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Nudging, not judging - Health Policy Today, 24th July 2008

Tom Smith contrasts emerging approaches to tackling obesity in Japan and England.  

Japan has just set a legal limit to the size of waists – and is enforcing it – while England, according to a speech from Alan Johnson to the Fabian Society tonight, will attempt to build a social ‘movement’ to combat the problem.  Interestingly, both approaches seek to make obesity psychologically and socially undesirable.  

Obesity is a problem all over the world.  It has a great impact on all societies, contributing, for example, to rising costs in healthcare because of an association between obesity and diabetes, coronary heart disease and others health problems.  

These are problems are taken so seriously by the Japanese government that it has adopted strict targets and what seems to be a heavily paternalistic approach - http://www.nytimes.com/2008/06/13/world/asia/13fat.html?_r=2&oref=slogin&oref=slogin. In April a new law set national limits for waist sizes (33.5 inches for men and 34.5 for women).  

Local authorities (who look after public health plans) and companies (who fund private plans) are now required to measure waists and they will face fines if the target of reducing obesity by 10% within four years and 25% in seven years is not met.  
Those who are covered by public health plans will be checked by local authorities. It is interesting to compare the public and private approaches, local authority checks with employers’ more psychological approaches.

In Amagasaki, a city in western Japan, officials have moved aggressively to measure waistlines in what the government calls special checkups. The city had to measure at least 65 percent of the 40- to 74-year-olds covered by public health insurance.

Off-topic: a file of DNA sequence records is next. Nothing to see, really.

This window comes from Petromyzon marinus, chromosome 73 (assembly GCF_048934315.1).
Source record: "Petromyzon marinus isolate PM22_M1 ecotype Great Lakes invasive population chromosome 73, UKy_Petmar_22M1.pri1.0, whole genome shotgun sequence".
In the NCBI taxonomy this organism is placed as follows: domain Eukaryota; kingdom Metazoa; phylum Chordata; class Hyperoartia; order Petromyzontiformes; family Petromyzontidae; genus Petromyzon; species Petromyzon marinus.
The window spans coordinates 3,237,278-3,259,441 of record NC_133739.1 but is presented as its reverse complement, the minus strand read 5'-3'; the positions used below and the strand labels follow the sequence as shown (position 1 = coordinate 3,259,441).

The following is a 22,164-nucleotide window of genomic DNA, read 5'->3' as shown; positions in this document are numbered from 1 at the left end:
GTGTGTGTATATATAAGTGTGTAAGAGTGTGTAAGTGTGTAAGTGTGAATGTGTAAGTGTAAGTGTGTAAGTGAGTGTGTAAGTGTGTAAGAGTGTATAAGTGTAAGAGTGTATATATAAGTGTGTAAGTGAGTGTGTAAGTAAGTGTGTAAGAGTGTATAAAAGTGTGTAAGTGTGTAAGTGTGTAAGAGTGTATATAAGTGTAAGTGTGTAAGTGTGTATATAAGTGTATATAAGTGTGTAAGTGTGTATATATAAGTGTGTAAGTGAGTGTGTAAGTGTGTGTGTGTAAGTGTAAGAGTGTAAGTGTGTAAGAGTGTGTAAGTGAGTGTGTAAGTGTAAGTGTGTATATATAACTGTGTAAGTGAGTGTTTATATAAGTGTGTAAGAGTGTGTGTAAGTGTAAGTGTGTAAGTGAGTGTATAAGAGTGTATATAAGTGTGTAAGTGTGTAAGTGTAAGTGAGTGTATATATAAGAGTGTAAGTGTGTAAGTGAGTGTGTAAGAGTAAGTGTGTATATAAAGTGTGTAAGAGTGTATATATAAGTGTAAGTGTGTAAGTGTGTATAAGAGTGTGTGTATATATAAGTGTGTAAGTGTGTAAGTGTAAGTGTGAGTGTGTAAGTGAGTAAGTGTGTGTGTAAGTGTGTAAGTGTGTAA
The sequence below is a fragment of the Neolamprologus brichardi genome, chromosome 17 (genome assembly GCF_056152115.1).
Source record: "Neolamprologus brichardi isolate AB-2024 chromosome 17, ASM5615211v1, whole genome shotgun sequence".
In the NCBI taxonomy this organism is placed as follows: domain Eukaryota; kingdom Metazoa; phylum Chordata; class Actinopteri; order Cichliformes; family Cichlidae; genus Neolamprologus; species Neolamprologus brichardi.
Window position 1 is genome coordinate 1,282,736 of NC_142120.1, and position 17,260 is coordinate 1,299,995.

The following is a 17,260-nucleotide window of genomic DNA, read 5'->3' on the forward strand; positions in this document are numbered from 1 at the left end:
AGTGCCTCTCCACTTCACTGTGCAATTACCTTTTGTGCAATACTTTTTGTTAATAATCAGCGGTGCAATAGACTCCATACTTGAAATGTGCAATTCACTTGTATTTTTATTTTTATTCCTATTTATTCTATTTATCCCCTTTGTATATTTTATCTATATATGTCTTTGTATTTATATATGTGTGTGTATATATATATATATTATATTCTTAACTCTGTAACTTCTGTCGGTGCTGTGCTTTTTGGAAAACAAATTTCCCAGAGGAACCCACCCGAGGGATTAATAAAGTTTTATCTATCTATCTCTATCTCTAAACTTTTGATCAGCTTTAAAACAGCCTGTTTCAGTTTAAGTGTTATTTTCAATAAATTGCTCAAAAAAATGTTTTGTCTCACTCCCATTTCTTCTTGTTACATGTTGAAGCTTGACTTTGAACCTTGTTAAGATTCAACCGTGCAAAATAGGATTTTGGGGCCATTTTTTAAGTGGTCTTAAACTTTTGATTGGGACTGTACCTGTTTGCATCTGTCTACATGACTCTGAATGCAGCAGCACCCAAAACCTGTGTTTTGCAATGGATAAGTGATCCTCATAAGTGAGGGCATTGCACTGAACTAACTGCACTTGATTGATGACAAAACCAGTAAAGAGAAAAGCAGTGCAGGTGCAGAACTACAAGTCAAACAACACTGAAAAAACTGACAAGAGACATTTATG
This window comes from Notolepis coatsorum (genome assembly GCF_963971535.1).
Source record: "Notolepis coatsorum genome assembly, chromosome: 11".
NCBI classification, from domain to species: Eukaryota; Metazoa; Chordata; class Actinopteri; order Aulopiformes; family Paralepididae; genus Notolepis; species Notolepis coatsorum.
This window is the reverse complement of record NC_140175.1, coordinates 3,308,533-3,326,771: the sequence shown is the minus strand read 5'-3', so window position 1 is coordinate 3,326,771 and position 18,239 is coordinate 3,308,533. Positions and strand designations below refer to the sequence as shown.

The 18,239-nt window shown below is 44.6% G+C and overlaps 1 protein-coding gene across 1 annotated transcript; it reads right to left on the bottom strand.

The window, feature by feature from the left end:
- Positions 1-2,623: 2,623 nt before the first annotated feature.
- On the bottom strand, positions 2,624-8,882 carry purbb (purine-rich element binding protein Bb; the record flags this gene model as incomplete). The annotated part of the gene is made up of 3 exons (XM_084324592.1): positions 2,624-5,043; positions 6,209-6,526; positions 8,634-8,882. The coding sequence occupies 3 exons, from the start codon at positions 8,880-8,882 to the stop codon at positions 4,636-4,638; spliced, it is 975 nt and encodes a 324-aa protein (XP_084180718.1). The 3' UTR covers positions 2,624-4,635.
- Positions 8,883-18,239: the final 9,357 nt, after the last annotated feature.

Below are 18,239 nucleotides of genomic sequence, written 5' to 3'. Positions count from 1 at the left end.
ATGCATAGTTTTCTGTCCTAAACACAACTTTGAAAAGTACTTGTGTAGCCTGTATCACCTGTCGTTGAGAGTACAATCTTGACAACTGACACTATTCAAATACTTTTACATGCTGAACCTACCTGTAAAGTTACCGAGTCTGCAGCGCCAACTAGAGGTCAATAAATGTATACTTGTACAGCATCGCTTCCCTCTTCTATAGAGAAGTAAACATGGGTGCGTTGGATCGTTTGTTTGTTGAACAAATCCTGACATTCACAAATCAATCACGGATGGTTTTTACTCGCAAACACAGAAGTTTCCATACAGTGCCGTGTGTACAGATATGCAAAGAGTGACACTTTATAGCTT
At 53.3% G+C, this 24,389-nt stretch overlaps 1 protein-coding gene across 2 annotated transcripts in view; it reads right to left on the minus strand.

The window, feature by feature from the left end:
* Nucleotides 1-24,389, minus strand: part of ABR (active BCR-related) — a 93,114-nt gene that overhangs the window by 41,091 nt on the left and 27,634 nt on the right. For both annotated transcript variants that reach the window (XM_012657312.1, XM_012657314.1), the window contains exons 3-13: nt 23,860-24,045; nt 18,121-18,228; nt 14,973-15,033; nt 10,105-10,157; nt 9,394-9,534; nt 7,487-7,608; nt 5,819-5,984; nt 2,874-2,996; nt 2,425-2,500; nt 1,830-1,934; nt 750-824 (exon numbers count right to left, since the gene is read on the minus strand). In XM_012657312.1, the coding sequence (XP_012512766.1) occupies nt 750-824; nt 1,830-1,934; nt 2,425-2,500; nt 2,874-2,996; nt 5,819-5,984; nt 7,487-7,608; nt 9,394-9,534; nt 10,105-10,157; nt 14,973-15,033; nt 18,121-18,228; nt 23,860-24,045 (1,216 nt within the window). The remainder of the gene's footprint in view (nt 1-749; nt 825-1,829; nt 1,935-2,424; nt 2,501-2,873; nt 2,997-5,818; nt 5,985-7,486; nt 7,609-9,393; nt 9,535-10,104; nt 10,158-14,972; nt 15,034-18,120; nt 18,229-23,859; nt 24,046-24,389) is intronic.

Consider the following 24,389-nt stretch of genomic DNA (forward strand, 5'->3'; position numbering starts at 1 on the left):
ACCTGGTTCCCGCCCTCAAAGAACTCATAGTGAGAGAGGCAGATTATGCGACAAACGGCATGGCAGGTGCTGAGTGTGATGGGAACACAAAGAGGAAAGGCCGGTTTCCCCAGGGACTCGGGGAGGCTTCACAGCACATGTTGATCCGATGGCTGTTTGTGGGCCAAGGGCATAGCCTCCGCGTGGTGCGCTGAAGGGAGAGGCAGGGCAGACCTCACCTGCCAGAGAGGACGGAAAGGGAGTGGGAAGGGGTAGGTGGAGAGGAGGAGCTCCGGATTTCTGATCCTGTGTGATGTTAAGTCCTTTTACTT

The NY Times tells a story about a flower shop owner, Mr Nogiri.  ‘He bared his midriff, exposing a flat stomach with barely discernible love handles. A nurse wrapped a tape measure around his waist across his belly button: 33.6 inches, or 0.1 inch over the limit.’

There are a number who criticise the plan.  Some believe the limit has been set too low, others worry that fitness will become medicalised and ultimately end up costing more money.

While the government has imposed a hard target, some of the companies are employing more psychological techniques to change behaviours.  They are trying to change the language away from ‘obesity’ (which is negative) towards ‘metabo’.  One firm has started giving its employees ‘metabo check’ towels that double as tape measures.

The NY Times quotes company nurse, Kimiko Shigeno.  “Nobody will want to be singled out as metabo”. “It’ll have the same effect as non-smoking campaigns where smokers are now looked at disapprovingly.”

It may be that this social marketing or psychological approach, being adopted in the private
sector, may be more effective that the public sector approach.  Employers perhaps have greater influence on individual behaviour.

Alan Johnson gave a speech to the Fabian Society last night in which he too majored on obesity.  Like the Japanese, he sees it as a huge social problem, though he is not advocating rounding people up and measuring their waists.  He is calling for ‘a national movement’, no less, in order to tackle the problem.  

"Obesity is the biggest health challenge we face. Over the last 60 years, the number of people who are severely overweight has risen steadily. There is a very real danger that today's children will be the first to live shorter lives than their parents and spend more of their years in poor health.

All of this is true, but in political terms, fairly predictable.  The interesting part of the speech was when he talked about the responsibilities that people and families have, as well as the responsibilities of the government, industry and local government.